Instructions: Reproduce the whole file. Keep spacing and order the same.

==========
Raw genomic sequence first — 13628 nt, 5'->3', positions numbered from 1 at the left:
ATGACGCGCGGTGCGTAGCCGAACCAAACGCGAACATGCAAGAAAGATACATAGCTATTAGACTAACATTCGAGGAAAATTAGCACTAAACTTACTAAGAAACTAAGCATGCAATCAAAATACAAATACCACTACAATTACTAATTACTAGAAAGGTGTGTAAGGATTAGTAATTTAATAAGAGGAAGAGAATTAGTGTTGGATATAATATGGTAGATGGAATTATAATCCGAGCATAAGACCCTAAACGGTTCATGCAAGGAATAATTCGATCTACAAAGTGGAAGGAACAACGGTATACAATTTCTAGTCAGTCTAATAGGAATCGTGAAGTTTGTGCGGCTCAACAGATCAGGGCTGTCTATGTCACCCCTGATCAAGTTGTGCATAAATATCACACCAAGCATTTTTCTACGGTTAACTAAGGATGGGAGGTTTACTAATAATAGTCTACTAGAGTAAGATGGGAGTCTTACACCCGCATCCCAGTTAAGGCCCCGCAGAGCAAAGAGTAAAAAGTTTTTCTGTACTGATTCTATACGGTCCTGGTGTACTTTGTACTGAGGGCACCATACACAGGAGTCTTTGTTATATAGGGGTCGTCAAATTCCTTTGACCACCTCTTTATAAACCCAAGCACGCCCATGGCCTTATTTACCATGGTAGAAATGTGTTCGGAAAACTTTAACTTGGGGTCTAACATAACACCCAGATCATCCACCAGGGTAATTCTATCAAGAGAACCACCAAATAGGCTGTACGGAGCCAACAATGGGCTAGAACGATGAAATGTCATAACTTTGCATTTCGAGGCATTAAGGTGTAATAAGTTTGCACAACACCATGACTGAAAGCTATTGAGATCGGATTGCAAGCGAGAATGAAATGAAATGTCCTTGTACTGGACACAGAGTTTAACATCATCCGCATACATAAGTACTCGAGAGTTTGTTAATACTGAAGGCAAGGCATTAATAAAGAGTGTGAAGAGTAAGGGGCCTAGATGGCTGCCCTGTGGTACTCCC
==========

Raw genomic sequence first — 13628 nt, 5'->3', positions numbered from 1 at the left:
ATGACGCGCGGTGCGTAGCCGAACCAAACGCGAACATGCAAGAAAGATACATAGCTATTAGACTAACATTCGAGGAAAATTAGCACTAAACTTACTAAGAAACTAAGCATGCAATCAAAATACAAATACCACTACAATTACTAATTACTAGAAAGGTGTGTAAGGATTAGTAATTTAATAAGAGGAAGAGAATTAGTGTTGGATATAATATGGTAGATGGAATTATAATCCGAGCATAAGACCCTAAACGGTTCATGCAAGGAATAATTCGATCTACAAAGTGGAAGGAACAACGGTATACAATTTCTAGTCAGTCTAATAGGAATCGTGAAGTTTGTGCGGCTCAACAGATCAGGGCTGTCTATGTCACCCCTGATCAAGTTGTGCATAAATATCACACCAAGCATTTTTCTACGGTTAACTAAGGATGGGAGGTTTACTAATAATAGTCTACTAGAGTAAGATGGGAGTCTTACACCCGCATCCCAGTTAAGGCCCCGCAGAGCAAAGAGTAAAAAGTTTTTCTGTACTGATTCTATACGGTCCTGGTGTACTTTGTACTGAGGGCACCATACACAGGAGTCTTTGTTATATAGGGGTCGTCAAATTCCTTTGACCACCTCTTTATAAACCCAAGCACGCCCATGGCCTTATTTACCATGGTAGAAATGTGTTCGGAAAACTTTAACTTGGGGTCTAACATAACACCCAGATCATCCACCAGGGTAATTCTATCAAGAGAACCACCAAATAGGCTGTACGGAGCCAACAATGGGCTAGAACGATGAAATGTCATAACTTTGCATTTCGAGGCATTAAGGTGTAATAAGTTTGCACAACACCATGACTGAAAGCTATTGAGATCGGATTGCAAGCGAGAATGAAATGAAATGTCCTTGTACTGGACACAGAGTTTAACATCATCCGCATACATAAGTACTCGAGAGTTTGTTAATACTGAAGGCAAGGCATTAATAAAGAGTGTGAAGAGTAAGGGGCCTAGATGGCTGCCCTGTGGTACTCCC